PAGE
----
This very interesting article explores a few possibilities to the sauropod mystery, and comes to the conclusion that the atmosphere was much thicker in the mesozoic era, allowing for extra buoyancy and less gravitational pull :

"To produce an effective buoyancy force on

dinosaurs the Earth's atmosphere would have to

be thick enough to have a density comparable to

the density of water. By summing the forces

acting on a typical dinosaur such as a

Brachiosaurus the density of the necessary

atmosphere is calculated as:

?F = ?S (1 - 1/S.F.)

where ?F is the density of the fluid, ?s is the

density of the substance submerged in the fluid

such as the dinosaur, and S.F is the scaling

factor.

Inserting into this equation a scaling factor

of 3.2 and an overall vertebrate density of 970

kg/m3, the Earth's atmospheric density during

the late Jurassic period can be calculated to be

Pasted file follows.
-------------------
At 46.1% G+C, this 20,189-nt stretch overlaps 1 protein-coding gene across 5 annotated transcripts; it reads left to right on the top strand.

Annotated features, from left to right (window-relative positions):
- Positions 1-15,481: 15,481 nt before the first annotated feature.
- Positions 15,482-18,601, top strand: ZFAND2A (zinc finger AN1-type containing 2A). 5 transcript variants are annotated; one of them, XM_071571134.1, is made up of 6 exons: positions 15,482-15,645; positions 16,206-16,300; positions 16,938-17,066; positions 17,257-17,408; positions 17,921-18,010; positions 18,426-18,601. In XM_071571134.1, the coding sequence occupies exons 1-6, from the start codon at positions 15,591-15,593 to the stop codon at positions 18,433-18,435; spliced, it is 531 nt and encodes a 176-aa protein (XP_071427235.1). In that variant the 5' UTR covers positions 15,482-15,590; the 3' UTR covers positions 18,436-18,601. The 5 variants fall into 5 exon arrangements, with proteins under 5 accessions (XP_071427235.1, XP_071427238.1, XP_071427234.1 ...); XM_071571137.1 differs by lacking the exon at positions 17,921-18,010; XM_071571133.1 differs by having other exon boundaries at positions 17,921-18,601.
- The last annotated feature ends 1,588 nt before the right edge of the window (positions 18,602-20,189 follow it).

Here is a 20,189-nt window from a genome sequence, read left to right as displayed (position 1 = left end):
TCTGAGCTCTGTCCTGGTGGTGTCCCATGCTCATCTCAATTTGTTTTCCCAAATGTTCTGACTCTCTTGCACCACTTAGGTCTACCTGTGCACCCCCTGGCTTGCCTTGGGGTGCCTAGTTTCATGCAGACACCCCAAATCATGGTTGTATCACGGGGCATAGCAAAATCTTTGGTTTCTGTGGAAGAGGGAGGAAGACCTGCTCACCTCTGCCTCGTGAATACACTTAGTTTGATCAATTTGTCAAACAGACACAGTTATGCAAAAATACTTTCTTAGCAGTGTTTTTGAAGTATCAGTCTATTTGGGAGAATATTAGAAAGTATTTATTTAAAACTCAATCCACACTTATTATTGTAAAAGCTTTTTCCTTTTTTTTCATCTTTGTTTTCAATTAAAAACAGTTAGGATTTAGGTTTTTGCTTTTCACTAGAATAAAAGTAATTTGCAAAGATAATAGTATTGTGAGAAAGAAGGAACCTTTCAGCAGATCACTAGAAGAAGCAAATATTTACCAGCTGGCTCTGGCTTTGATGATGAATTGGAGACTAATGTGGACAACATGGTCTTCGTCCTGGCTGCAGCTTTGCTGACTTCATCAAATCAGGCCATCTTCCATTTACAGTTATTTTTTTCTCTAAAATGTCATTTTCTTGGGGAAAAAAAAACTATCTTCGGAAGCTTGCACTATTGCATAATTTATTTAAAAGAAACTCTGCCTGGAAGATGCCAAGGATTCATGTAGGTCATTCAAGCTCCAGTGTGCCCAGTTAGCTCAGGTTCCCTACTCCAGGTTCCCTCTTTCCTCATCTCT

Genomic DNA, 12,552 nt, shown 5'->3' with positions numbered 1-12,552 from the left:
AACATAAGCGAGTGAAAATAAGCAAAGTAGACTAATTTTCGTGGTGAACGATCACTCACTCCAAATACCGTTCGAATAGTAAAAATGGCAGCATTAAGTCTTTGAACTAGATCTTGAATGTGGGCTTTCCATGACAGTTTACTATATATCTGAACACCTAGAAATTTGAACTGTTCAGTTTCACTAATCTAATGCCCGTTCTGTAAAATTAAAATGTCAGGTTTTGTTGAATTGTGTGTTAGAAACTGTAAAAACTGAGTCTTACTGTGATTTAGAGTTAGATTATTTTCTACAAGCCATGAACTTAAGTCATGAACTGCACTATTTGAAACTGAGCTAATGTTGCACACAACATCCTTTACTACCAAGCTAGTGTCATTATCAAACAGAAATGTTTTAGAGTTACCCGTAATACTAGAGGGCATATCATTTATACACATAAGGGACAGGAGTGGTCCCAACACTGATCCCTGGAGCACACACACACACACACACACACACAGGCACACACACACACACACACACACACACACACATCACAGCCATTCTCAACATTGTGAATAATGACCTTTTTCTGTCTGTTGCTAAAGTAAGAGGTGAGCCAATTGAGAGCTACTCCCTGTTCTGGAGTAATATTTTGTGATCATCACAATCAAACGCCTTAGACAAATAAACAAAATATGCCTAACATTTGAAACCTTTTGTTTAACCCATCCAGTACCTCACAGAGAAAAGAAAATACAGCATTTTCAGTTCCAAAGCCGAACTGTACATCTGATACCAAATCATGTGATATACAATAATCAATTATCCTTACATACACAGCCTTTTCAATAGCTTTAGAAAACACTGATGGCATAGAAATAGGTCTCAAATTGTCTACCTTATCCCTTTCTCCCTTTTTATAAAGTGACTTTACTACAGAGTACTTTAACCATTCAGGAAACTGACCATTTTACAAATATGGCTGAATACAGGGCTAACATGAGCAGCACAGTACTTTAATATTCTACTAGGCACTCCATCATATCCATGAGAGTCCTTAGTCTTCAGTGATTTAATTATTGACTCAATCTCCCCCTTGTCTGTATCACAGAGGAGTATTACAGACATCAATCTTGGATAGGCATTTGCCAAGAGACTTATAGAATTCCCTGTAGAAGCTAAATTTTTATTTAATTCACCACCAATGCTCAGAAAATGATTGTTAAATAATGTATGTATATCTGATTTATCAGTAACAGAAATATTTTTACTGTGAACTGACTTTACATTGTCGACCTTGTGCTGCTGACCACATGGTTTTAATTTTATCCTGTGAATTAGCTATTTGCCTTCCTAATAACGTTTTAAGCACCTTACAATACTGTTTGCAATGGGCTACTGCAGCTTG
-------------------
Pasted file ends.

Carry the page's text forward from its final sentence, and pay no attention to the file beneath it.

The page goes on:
670 kg/m3.

This says that to produce the

necessary buoyancy so that the dinosaurs could

grow to their exceptional size, the density of the

Earth’s air near the Earth’s surface would need to

be 2/3’s of the density of water.

It may be difficult for some people to imagine how

the Earth could have had such a dense

atmosphere. But nevertheless, the wonders of our

reality often exceed the limitations of many

people’s imagination. Esker’s Thick Atmosphere

Theory violates no property of science. It is the

correct solution."

Quite convincing

www.dinosaurtheory.com/solution.html